Review of Re:Union, Yale Cabaret
The fraught sacrifice required by war is given an unusual spin in Sean Devine’s Re:Union. The war dead are in most cases those who fought and died, on either side. In the case of the story of Norman Morrison, the part of civilian casualty of war takes on a different dimension—not only of a personal sacrifice but also of public protest.
In 1965, as the war in Vietnam escalated, Morrison, a married Quaker teacher and father of three, staged a self-immolation outside the Pentagon window of Secretary of Defense Robert McNamara. The event was one of a few such protests on U.S. soil, perhaps spurred by the famous coverage from 1963—including photos and film footage—of a Vietnamese monk lighting himself on fire in Saigon in a call for religious equality after Buddhist monks were killed by government forces in South Vietnam. In the case of Morrison, the choice of location and the fact that his three-year-old daughter, Emily, was in his arms at least until he doused himself in kerosene, added not only more potential symbolism to his act but also more mystery and drama.
Re:Union capitalizes on the degree to which Morrison’s act was likely meant as, and was certainly viewed as, an indictment of McNamara specifically, as the man who, at that time, argued most pervasively that the war could be won. The play’s main action takes place in 2001 when Emily (Louisa Jacobson), now in her thirties, confronts McNamara (Charles O’Malley) about the escalating war in Afghanistan and the invasion of Iraq. She’s seeking a means to protest the Patriot Act as sanctioning tyranny, but is also, as becomes clear, looking for a way to come to terms with the past.
The play, which has been shortened for the Yale Cabaret’s running time with the permission of the author, triangulates the action by showing us, 1) Norman teaching a lesson on Kierkegaard’s reading of the story of Abraham and Isaac, in 1965; 2) Emily, in 2001, addressing both McNamara and her father on video, as well as, eventually, McNamara in person, and 3) staged “clips” of McNamara, during his time in the Pentagon, addressing the press or TV in various contexts, and, eventually speaking with Emily.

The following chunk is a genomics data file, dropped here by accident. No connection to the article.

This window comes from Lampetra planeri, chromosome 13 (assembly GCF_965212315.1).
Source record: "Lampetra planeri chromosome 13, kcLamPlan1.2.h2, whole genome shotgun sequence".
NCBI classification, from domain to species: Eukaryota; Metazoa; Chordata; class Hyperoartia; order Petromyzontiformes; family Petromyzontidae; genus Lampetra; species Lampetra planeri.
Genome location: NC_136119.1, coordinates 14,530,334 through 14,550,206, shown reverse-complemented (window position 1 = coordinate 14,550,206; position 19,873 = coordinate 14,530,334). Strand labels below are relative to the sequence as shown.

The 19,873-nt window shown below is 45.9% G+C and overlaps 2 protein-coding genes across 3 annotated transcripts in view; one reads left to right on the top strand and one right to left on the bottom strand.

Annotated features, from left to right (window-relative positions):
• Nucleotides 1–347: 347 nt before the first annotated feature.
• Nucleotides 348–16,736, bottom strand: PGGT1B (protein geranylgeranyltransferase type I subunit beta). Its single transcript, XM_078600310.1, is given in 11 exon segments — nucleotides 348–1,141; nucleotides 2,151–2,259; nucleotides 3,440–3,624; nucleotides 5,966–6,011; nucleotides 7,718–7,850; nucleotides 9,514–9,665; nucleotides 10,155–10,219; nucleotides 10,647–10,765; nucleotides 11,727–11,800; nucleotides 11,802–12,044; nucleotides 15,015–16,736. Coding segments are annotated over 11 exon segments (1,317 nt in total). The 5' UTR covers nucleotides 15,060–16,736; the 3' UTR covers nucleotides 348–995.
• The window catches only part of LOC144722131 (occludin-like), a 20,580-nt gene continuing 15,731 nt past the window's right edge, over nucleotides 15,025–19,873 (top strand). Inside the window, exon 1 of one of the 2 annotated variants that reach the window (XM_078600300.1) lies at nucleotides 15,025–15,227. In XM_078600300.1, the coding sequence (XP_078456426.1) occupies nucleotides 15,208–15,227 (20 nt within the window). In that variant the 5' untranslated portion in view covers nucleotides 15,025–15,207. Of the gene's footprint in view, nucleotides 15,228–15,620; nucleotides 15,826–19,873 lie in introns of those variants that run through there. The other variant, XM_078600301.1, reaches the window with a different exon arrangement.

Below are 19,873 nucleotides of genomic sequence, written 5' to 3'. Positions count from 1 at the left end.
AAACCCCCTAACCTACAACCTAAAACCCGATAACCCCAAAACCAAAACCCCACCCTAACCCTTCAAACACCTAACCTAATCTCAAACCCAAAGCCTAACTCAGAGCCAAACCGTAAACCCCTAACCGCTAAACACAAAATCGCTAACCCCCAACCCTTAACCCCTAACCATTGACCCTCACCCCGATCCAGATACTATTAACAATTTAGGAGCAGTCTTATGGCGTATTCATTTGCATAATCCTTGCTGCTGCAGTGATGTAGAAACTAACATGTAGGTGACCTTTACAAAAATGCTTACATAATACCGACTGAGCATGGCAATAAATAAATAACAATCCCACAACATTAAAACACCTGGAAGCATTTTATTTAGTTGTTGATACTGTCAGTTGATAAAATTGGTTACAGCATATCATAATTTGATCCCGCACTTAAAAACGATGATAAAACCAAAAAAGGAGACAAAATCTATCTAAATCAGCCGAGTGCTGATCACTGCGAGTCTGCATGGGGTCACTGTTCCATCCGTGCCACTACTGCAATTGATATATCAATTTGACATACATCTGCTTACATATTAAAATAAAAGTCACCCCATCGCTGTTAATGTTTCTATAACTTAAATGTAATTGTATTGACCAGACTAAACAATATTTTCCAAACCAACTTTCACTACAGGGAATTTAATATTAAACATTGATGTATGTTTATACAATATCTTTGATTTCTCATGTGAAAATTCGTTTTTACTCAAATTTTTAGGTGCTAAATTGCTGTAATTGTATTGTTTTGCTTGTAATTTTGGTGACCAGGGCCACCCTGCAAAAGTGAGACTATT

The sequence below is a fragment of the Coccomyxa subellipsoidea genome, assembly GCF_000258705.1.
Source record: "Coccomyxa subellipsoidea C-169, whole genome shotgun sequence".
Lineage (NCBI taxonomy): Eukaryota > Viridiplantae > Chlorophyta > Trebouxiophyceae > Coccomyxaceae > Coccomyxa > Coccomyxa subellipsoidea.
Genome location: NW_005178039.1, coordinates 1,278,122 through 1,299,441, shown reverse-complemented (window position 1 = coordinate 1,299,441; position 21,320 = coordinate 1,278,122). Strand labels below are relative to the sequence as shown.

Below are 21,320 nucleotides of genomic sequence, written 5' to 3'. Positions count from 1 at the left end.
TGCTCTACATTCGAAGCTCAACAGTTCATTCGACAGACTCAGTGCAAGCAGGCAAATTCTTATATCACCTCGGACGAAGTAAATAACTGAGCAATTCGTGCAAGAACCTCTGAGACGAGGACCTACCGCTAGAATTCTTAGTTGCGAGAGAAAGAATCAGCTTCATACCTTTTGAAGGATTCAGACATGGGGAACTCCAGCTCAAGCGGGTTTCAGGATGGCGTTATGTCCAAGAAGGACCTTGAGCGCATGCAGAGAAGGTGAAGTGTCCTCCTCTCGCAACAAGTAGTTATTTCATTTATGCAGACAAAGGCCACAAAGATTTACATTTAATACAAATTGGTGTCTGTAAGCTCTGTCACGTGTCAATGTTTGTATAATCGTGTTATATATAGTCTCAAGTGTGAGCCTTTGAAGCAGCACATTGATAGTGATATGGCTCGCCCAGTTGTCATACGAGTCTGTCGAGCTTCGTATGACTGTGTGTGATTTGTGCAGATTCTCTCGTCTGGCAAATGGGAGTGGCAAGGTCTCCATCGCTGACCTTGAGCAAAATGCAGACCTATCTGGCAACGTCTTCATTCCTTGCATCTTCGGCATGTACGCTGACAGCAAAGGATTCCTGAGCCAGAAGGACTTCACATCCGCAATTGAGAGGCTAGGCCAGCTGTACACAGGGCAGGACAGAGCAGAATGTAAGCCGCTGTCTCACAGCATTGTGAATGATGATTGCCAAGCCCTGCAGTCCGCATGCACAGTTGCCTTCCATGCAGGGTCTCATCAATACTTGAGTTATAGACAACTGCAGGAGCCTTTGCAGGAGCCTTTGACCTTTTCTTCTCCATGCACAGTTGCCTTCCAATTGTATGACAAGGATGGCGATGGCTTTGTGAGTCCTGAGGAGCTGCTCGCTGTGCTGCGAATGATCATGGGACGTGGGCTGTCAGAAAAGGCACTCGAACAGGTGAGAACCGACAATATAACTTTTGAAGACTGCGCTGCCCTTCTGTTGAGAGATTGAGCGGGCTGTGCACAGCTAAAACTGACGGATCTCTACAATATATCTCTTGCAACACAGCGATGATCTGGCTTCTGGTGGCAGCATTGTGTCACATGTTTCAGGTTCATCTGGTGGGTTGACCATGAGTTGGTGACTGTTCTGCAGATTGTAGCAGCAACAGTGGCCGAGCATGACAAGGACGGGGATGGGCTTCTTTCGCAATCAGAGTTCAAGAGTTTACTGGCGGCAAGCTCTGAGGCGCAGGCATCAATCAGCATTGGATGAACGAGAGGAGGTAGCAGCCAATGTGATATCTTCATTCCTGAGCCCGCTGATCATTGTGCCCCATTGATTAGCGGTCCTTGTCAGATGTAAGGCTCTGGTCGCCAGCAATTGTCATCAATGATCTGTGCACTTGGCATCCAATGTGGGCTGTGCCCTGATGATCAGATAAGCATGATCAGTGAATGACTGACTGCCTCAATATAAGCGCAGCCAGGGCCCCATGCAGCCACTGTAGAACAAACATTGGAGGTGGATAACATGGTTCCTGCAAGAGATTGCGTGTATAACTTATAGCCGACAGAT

Director Jecamiah Ybañez and the production's proposer and projection designer Wladimiro A. Woyno R. evoke the varying levels of conscience through trenchant overlaps, so that the story and its ramifications seem to occupy a claustrophobic, obsessional mental space. Emily speaks into a camera which projects her image on screen, as she tries to find the words that would elicit a sense of complicity from McNamara; McNamara, always very poised and relentlessly dry, expounds his war strategy to unseen listeners or deflects criticisms with a lofty tone; Norman, with cute overhead projections, expounds on Abraham’s pact with God, then announces that God has shown him his purpose. As Norman, Jared Andrew Michaud, in a Cab debut, moves from a driven teacher to an eerily detached zealot with only one purpose.
Emily wants closure on the Vietnam War, as a misguided sacrifice of U.S. lives and the destruction of the land and peoples of the belligerent regions of Vietnam, even as the U.S. embarks vaingloriously, and some would say cynically, upon another costly military enterprise. While still personally troubled by her father’s act, Emily, played with an involving sense of conviction by Jacobson, ponders the effects of inaction. She’s not opening old wounds but rather showing that there has never been a return to health in the U.S.
But the play also reflects somewhat the change of heart toward the war that McNamara displayed in works such as the film The Fog of War (2003), and in his comments to Emily’s mother as recorded in the latter’s memoir. O’Malley plays McNamara as a bit of a Vulcan, all about rationality and the logic of his strategy. His main emotion is a certain vindictiveness toward Morrison for fouling the air so abysmally and causing him great personal distress. He seems at best petulant about the event, only gradually, and grudgingly, allowing that Morrison’s conviction caused him, at least to some degree, to question his own beliefs.
What comes out most forcefully in the Cabaret’s gripping and effective staging of the play is the extent to which McNamara demanded sacrifices of his country to an unconscionable degree or at least for a cause he found himself doubting. That demand is set against the faith of Morrison’s uncompromising act, which lets the cost of his loss fall upon his family. Both men, whether acting for the sake of God or for their country or for the dying Vietnamese, are willing to cause great suffering. Of the two, only McNamara had to live with that.
By Sean Devine
Directed by Jecamiah Ybañez
Proposed by Wladimiro A. Woyno R.
Dramaturgs: Patrick Young & Alex Vermillion; Set Designer: Gerardo Diaz Sanchez; Costume Designer: Cole McCarty; Lighting Designer: Erin Earle Fleming; Projection Designer: Wladimiro A. Woyno R.; Sound Designer/Composer: Frederick Kennedy; Producers: Kathy Li & Laurie OM; Stage Managers: Cate Worthington & Madeline Charne; Technical Director: LT Gourzong; Associate Projection Designer: Brittany Bland
Cast: Louisa Jacobson, Jared Andrew Michaud, Charles O’Malley
October 5-7, 2017